Enigmatic Compressional Structures In An Extensional Province: Eku Field, OML 67, Offshore Nigeria
Marisa Quinones, Robert Evans, Kola Alofe, and Ben Onyeise
Acquisition of 3-D seismic data over OML 67-70 and a detailed reservoir description study done on the Eku field, have allowed identification of previously unrecognized compressional features. Situated within a depocenter between arcuate down-to-the-basin normal growth faults, the Eku structure consists of a shale-cored anticlinal fold and fold-and-thrust separated by a zone of lateral displacement The crests of the folds have been eroded at a major unconformity at the base of the Qua Iboe shale (Early Pliocene).
In the absence of definitive biostratigraphic data, correlations among the various fault-blocks are based on the character of sedimentary packages and sequences on wireline logs. Combined with analysis of the geometry of faults and folds, the correlations support a description of pulsatory movement of folding and faulting, that ultimately culminated in extensional reactivation of compressional deformation. The direction of earlier regional extension and the apparent direction of compression were not coincident. The effect of the compression has been uplift and erosion of anticipated reservoir sections, and elevation of sections of lesser reservoir quality.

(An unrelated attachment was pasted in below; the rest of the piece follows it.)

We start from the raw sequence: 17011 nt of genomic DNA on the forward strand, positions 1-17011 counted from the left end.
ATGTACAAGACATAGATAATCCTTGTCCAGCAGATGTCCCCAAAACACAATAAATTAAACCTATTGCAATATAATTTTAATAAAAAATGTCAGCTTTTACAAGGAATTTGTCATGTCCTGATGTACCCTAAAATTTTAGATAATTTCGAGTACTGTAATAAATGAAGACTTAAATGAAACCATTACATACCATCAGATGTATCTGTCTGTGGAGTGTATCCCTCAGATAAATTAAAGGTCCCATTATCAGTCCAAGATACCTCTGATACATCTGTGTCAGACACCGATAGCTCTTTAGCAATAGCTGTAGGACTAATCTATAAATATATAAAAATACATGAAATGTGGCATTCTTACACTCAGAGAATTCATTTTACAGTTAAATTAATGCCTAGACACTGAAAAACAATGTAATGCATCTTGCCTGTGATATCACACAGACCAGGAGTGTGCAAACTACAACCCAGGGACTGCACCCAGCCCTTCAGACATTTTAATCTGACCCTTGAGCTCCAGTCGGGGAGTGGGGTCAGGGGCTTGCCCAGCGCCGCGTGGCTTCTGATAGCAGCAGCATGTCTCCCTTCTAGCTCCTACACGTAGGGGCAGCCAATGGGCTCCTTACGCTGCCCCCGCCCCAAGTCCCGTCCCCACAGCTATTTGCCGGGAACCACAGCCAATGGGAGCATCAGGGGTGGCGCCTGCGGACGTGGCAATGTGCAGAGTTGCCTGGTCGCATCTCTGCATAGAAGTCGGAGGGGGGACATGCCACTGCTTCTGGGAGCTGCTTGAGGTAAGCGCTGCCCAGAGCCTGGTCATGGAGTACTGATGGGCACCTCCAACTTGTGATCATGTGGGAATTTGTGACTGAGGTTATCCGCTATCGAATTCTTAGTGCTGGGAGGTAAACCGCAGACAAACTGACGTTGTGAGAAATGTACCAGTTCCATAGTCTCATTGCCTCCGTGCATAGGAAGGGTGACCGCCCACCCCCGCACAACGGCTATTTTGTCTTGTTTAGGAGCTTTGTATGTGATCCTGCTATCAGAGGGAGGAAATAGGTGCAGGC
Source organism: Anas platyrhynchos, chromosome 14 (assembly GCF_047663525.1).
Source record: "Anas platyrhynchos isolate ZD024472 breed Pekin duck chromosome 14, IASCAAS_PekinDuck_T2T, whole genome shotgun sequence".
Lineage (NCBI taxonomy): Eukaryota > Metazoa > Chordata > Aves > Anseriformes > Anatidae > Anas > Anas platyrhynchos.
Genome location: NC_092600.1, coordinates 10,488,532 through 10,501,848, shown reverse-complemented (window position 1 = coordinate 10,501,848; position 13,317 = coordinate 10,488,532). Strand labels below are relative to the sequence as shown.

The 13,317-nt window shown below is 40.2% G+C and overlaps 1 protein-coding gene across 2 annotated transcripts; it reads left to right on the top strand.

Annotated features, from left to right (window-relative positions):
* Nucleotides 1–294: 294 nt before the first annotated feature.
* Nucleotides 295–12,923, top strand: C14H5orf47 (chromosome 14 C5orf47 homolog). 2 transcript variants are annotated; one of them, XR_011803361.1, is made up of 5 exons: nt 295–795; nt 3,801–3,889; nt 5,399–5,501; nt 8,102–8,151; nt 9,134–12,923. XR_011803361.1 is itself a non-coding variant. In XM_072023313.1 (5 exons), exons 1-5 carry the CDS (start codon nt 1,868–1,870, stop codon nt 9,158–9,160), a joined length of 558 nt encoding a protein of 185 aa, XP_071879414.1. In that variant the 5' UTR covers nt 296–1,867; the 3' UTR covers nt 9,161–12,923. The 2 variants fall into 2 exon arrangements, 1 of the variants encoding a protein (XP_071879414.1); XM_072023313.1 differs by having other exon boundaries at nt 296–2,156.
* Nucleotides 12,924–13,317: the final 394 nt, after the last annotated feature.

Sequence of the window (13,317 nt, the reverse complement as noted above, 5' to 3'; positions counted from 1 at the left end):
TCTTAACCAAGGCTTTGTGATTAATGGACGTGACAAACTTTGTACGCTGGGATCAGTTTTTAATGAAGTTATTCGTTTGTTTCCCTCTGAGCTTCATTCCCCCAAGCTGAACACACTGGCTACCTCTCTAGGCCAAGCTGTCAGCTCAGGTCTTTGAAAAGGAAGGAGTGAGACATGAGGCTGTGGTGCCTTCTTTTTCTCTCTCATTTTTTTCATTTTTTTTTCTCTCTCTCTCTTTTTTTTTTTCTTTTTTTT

Deformation, both compressional and extensional, was gravity-driven and on shale detachments. A working hypothesis to explain the disparity in direction of earlier extension and subsequent compression is that thermal expansion that accompanied formation of the Cameroon volcanic line to the east of the Niger Delta in Miocene time, caused a change in the direction of structuring, allowing downslope gravity-driven compression to be superimposed on pre-existing extensional features.
AAPG Search and Discover Article #91019©1996 AAPG Convention and Exhibition 19-22 May 1996, San Diego, California